Not one to ease into his new position as offensive coordinator, Tim Beck is sending out a loud and clear message to his unit: get better.
In a move straight out of the Bo Pelini school of coaches who don’t bite their tongues, Beck held nothing back as he spoke to reporters after a recent practice. Despite the fact that his Nebraska Cornhuskers thumped their opponents, the University of Tennessee at Chattanooga Mocs by 33 points this past Saturday, Beck felt as though he didn’t see what he was looking for.
"We didn't play very well. We made a lot of mental mistakes. We did a lot of things that we haven't done since last spring. It blows my mind. We just made a lot of mistakes,” Beck said.
The mistakes which Beck is referring to weren’t strictly limited to the statistical variety. Sure, the Huskers fumbled the ball away four times and ended up recovering half of the time. But what that total doesn’t feature is all of the mental breakdowns that the team seemed to suffer, for one reason or another. In the first half alone, the Huskers racked up negative yards on seven separate occasions.
On 14 of their 18 third downs for the game, Nebraska needed at least six yards to convert – which they were subsequently able to achieve half the time. Most notably, though, they needed to make up a minimum 10 yards on seven different third down opportunities.
That’s just not the way you win against anyone not named the Chattanooga Mocs and, as Beck alluded to, signifies too many mistakes.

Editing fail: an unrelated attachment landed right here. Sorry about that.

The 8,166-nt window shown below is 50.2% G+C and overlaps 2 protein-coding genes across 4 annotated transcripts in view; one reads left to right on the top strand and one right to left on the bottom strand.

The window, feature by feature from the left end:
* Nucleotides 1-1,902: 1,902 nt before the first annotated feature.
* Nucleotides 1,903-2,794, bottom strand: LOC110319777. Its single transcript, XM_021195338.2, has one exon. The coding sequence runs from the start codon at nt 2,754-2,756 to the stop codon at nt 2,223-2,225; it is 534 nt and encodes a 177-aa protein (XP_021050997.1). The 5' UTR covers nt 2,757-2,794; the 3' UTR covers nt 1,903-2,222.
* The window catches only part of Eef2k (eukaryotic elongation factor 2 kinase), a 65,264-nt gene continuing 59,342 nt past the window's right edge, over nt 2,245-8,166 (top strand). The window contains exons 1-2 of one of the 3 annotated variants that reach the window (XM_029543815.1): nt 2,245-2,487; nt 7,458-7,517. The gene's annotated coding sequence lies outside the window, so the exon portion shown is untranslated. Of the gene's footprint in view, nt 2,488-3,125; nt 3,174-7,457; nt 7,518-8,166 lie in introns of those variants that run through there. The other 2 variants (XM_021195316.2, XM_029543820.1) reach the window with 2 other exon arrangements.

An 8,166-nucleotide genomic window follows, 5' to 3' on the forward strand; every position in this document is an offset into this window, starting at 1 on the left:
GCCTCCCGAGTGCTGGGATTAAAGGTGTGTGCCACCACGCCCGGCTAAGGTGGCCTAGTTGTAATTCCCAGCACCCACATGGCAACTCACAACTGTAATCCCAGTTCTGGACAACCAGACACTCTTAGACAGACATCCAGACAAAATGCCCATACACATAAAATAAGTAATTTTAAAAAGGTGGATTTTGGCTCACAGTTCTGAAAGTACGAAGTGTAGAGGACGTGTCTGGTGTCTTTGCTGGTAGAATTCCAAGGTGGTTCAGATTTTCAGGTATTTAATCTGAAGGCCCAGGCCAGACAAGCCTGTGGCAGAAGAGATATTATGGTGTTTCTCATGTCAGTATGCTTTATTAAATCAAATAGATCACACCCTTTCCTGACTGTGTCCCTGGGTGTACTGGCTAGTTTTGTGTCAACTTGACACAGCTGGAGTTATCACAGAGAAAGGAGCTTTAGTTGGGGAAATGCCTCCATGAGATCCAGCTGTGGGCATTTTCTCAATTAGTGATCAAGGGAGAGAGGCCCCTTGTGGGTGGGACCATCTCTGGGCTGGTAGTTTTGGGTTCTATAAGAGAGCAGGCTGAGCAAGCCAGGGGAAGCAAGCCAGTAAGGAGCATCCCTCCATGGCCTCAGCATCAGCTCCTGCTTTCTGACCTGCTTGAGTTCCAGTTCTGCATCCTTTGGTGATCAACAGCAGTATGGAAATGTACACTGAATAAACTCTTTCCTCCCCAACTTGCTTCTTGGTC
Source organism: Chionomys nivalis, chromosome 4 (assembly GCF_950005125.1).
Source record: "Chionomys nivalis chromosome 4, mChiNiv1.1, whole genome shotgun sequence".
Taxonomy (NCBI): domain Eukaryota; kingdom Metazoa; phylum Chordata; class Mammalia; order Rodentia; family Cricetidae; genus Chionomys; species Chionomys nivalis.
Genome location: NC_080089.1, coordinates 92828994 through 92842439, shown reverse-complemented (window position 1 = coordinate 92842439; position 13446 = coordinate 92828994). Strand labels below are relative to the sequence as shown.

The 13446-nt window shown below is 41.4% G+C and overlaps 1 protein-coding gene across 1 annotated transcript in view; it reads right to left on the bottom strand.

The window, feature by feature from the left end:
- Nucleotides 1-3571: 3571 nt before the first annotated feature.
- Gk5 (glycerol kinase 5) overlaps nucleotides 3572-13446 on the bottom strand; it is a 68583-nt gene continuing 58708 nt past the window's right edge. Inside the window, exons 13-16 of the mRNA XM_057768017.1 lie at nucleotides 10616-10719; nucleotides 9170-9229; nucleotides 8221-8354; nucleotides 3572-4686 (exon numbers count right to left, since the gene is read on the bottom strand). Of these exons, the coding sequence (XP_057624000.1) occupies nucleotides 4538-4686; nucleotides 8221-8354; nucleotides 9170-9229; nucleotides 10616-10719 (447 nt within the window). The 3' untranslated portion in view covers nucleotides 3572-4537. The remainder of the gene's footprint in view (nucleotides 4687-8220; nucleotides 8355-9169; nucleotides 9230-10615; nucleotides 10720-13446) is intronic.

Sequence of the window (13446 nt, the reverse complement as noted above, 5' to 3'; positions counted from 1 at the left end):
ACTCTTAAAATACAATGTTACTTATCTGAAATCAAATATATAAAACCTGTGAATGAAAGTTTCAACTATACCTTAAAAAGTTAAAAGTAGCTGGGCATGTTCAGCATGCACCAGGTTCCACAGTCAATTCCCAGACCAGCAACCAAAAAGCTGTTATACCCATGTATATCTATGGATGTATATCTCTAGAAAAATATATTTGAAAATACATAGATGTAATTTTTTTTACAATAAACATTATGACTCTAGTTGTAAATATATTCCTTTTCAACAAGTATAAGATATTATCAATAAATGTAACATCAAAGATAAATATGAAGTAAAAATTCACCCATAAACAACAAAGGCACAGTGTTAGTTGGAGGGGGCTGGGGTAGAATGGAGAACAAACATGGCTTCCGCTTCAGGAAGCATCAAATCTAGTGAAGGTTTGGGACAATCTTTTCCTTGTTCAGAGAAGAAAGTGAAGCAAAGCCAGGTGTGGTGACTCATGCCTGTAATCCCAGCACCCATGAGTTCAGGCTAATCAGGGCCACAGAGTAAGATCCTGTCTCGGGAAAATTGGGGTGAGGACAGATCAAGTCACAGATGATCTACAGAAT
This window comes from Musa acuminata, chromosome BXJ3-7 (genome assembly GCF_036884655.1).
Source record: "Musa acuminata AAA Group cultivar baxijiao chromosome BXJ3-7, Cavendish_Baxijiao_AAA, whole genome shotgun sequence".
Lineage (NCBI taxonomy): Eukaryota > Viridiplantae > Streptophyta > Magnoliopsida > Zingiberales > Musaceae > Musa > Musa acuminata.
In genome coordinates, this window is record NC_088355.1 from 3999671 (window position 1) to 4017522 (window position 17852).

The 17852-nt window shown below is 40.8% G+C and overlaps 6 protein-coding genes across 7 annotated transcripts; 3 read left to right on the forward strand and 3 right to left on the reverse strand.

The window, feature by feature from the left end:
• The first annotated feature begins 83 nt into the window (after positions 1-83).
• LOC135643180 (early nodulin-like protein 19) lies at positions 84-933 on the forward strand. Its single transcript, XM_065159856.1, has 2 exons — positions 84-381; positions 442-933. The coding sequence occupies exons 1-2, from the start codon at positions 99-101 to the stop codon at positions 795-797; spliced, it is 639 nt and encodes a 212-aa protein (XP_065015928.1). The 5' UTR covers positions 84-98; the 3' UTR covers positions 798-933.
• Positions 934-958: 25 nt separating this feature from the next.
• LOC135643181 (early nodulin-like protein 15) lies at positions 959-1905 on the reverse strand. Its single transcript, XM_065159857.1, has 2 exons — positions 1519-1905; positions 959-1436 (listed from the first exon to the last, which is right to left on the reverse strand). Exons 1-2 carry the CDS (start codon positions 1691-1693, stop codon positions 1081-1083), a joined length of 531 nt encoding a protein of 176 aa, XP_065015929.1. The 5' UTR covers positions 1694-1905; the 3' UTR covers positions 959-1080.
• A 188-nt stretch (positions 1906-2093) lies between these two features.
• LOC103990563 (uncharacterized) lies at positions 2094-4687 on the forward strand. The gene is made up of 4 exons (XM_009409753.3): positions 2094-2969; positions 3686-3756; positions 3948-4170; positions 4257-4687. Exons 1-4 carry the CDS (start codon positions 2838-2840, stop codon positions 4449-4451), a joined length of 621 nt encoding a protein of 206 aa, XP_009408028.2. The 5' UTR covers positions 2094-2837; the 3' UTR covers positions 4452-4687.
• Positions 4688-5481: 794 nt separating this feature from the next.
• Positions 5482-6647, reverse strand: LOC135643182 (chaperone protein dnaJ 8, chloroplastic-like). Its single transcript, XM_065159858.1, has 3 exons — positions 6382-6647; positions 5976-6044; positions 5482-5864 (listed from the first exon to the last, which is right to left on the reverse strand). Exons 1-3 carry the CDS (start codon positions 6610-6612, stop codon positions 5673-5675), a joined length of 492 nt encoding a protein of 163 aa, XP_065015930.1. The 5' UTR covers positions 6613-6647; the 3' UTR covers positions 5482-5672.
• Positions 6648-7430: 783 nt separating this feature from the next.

So, how does Beck propose to fix those mental breakdowns?
"The sense of urgency's got to pick up."
Beck’s solution is key, because it insinuates that the problem isn’t with the technical side of things and, thus, is more easily fixable. Many pointed to Beck’s new, speedier offense as a possible cause of concern, noting that perhaps the players simply were adjusting to it like many anticipated they would.
"I don’t think it has anything to do with the new system," he said. "We had some young guys in some spots, some older guys who didn't play as precise as we'd like them to play. But it's early in the year.
"It gave us a good benchmark of where we are and what we have to do to get better.”
Getting better will start with the quarterback. Taylor Martinez, despite his final totals of three touchdowns and 135 rushing yards on the ground, was mildly ineffective in the air attack racking up less than 120 yards. This was due to a combination of his own haste to avoid the defense when he felt pressure and, a sloppy effort by the offensive line.
The woes as they related to the offensive line also contributed to running back Rex Burkhead’s unproductive game, as he seemed unable to make any sort of plays down the middle of the field. If you were to take out his one 52-yard run, Burkhead barely averaged over two yards per carry last Saturday. That’s a far cry from the four-and-change he averaged prior to becoming a starter.
All of that aside, though, there is something to be said for this new, faster offense playing to the weakened offensive line’s advantage. In theory, it should help them catch defenses off guard, and thus even things out a bit if for no other reason than thanks to the element of the surprise. That, in turn, will translate into increased production by Martinez, Burkhead and the rest of the offensive players.
Either way,it’s nice to see that Beck isn’t satisfied with just being okay. Whereas some have been quick to write off Nebraska’s Week 1 periods of blandness as rust and nothing more, the new offensive coordinator clearly isn’t going to stand for excuses.
Keep an eye on how the Husker offense performs against a much better defensive club in the Bulldogs this weekend because, it could be very telling in terms of what will lay ahead for the rest of 2011.